From our last meeting, my vision for the teaching guide is as follows:
- section 1 states the purpose of the guide (this version is complete, feel free to comment) - section 2 is getting started and will list technical information about the Wiki and some links (I may need some help here) - section 3 will provide tips on how to teach with case studies using the information from the Carnegie Mellon web site as well as a few more articles I will look into. If we are going to keep the sample assignments, I think we should use sub-pages under this page. For each assignment sub-page I will explain the class and context of the assignment.
I took out the constructivist stuff for now, but I can also refer to it in the instructional tips section. I think it would also fit in nicely there.
I will continue to work on this throughout the week. Please feel free to comment and edit as you see fit. Thanks!
Also, do we want to link out to external sites (Wikipedia pages, for example) that may also outline social constructivist theories of learning, etc? Or do we want to keep it within the UBC wiki?
I think having links out to other sites is fine; this is a resource that teachers would use, so perhaps focusing on sites that are either research articles or university websites might be more "respected" by many than Wikipedia? Though that need not be the case, it sometimes is for teachers!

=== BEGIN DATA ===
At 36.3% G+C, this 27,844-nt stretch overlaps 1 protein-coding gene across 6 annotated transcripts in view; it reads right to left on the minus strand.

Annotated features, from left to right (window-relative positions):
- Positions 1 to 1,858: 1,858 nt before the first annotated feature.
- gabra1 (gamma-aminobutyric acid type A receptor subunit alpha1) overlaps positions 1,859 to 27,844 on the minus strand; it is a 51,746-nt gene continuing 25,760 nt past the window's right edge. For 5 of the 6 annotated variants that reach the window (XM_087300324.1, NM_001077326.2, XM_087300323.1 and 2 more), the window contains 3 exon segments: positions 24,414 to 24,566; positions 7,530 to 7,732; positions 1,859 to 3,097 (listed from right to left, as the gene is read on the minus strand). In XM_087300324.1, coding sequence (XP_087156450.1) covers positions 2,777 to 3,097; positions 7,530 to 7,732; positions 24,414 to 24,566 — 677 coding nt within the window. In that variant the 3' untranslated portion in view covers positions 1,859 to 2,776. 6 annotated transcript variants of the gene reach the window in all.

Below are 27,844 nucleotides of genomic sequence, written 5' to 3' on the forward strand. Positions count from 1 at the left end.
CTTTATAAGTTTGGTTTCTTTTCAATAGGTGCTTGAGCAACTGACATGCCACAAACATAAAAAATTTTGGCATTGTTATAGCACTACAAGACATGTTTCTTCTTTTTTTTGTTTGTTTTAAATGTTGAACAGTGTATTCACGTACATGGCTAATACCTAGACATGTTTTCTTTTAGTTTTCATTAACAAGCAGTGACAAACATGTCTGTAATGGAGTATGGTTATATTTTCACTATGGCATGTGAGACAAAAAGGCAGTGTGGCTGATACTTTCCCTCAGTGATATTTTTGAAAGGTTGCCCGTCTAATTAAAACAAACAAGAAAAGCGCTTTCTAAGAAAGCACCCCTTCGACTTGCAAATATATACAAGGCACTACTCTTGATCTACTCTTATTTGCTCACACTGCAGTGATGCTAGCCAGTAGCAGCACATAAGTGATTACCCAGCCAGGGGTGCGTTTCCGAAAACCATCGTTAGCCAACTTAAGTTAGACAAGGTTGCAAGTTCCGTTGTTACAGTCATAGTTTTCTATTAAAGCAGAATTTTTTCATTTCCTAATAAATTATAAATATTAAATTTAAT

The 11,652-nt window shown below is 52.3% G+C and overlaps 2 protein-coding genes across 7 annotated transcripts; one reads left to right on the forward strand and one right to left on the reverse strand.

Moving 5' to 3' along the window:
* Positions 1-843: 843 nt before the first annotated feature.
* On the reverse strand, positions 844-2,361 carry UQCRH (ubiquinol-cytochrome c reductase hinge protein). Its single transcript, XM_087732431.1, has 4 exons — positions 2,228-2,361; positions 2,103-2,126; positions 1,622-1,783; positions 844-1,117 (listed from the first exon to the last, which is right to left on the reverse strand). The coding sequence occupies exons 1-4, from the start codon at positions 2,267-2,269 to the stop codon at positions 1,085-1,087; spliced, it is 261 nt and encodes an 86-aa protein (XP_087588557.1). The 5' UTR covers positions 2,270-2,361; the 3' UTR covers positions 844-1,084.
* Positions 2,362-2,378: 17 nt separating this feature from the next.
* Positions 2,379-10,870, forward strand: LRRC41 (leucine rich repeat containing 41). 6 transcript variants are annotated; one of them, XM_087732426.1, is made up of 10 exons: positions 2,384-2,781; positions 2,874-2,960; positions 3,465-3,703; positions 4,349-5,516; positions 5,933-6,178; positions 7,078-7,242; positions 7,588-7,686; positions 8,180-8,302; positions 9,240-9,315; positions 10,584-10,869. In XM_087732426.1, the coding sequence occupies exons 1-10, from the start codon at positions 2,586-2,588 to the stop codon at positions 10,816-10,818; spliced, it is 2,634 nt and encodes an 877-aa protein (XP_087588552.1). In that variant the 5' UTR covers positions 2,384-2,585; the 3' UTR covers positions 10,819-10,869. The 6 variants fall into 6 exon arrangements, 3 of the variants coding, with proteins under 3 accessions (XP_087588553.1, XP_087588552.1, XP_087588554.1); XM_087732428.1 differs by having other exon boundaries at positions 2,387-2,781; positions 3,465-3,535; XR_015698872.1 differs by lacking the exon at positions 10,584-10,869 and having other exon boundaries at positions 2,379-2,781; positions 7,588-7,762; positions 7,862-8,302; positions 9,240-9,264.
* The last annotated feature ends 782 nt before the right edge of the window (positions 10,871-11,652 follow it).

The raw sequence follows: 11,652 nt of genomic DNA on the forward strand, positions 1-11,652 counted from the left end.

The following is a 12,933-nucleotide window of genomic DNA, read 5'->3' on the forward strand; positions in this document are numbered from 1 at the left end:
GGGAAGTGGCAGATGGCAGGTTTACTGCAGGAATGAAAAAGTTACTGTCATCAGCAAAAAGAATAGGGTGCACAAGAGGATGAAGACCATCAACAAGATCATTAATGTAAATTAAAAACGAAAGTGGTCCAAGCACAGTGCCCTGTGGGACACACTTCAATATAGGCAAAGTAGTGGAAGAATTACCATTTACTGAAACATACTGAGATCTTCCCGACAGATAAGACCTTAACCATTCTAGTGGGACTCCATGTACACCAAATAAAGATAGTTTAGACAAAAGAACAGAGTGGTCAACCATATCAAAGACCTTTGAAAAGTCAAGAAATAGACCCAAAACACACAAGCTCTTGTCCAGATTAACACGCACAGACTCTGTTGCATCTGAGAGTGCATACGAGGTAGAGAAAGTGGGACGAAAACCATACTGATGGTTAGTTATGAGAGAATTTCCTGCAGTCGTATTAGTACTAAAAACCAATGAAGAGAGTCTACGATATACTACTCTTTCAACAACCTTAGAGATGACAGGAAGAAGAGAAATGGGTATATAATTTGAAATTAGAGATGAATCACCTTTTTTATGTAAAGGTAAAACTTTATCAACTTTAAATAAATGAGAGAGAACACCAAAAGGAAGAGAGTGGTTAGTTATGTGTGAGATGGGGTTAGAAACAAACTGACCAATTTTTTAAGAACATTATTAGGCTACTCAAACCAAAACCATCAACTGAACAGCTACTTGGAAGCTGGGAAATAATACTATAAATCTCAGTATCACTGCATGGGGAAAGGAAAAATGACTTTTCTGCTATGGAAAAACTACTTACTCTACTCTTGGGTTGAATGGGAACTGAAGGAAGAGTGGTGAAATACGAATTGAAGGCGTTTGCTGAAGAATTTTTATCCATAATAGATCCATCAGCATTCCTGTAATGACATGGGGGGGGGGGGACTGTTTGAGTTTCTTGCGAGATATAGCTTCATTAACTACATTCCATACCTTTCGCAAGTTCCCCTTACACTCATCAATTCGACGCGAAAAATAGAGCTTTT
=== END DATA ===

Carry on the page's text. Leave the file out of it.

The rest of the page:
For the Getting Started with Wiki - do we still want to elaborate on the hand-out or leave it virtual?
I think having a link to the resources we've already created, as I sent via email, would be best--those are going to be updated centrally, whereas a handout will not be. Here is where those are on the UBC wiki: http://wiki.ubc.ca/Documentation:Open_Case_Studies/Guide/WikiGuide
When the new website URL comes out we can point people to that page as it appears on the website, because it looks nicer on the website than on the wiki. But we don't have a permanent URL for that right now, so let's just use the above link to the wiki page.